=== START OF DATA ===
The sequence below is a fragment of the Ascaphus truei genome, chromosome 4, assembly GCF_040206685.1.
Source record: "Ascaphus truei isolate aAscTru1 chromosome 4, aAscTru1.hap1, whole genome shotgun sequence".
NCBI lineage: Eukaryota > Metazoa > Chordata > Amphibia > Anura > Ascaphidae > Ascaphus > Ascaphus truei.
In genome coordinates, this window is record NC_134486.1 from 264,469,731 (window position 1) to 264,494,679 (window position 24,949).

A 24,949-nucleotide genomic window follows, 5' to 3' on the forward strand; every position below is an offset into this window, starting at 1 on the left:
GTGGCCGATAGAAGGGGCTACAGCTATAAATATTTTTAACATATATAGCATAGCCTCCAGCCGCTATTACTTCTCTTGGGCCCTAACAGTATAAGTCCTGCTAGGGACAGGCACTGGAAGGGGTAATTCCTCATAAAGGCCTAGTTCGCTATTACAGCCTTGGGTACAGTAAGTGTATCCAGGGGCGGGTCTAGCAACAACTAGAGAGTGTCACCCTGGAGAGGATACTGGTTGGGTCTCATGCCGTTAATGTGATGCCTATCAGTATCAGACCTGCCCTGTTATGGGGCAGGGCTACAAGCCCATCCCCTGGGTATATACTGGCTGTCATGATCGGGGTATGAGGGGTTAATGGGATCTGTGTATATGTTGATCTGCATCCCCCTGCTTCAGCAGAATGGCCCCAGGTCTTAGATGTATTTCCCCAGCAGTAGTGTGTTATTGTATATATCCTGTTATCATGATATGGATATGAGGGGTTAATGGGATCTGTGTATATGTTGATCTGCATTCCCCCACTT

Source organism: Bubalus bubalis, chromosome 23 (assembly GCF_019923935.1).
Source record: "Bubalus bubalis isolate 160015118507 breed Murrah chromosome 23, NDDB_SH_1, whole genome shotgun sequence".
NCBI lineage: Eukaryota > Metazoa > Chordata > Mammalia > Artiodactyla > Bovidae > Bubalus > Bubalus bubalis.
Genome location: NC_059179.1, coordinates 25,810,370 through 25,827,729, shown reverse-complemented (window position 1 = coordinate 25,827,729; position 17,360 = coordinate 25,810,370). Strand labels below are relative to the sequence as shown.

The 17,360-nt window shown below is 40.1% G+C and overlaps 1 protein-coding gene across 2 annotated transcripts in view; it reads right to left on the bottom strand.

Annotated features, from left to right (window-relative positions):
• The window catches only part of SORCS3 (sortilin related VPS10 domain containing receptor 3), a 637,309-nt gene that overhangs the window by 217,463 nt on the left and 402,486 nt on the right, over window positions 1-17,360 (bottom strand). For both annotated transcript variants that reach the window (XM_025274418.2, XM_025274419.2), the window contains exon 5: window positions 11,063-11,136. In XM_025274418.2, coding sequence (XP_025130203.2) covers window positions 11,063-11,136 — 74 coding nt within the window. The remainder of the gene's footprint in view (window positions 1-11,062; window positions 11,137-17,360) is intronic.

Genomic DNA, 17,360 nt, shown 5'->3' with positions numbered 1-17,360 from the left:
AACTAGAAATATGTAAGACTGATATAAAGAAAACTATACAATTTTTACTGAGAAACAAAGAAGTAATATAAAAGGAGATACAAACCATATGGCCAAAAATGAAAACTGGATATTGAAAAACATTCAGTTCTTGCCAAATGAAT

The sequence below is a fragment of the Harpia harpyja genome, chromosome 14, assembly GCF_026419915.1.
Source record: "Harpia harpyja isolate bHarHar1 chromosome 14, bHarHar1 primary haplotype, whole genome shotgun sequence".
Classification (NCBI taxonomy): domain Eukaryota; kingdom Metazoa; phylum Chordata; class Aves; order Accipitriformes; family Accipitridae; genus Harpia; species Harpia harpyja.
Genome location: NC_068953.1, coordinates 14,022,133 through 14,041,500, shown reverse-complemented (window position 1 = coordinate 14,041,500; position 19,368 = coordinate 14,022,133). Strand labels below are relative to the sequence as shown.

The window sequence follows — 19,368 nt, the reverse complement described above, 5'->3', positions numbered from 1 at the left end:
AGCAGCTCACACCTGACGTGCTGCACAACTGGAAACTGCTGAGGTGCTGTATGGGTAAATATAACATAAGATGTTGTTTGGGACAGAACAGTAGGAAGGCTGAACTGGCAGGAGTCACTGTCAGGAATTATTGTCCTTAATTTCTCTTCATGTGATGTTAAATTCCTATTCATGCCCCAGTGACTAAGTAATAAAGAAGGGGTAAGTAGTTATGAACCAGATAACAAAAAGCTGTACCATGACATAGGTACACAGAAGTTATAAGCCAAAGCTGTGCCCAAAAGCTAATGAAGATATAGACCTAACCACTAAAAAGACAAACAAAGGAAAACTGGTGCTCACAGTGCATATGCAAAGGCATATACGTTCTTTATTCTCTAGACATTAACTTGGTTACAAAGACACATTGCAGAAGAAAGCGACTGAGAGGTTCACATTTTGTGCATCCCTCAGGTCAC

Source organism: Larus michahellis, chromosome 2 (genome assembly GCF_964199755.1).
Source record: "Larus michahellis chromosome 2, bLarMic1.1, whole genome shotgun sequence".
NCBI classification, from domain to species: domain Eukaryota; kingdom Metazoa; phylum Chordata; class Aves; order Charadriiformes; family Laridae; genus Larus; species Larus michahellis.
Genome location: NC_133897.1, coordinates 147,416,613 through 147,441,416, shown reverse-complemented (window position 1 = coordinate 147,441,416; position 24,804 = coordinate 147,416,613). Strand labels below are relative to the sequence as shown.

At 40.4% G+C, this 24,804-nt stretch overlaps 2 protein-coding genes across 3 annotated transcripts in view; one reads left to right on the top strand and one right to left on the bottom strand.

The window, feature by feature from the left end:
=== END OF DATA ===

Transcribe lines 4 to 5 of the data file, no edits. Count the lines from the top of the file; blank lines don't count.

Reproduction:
In genome coordinates, this window is record NC_134486.1 from 264,469,731 (window position 1) to 264,494,679 (window position 24,949).

A 24,949-nucleotide genomic window follows, 5' to 3' on the forward strand; every position below is an offset into this window, starting at 1 on the left: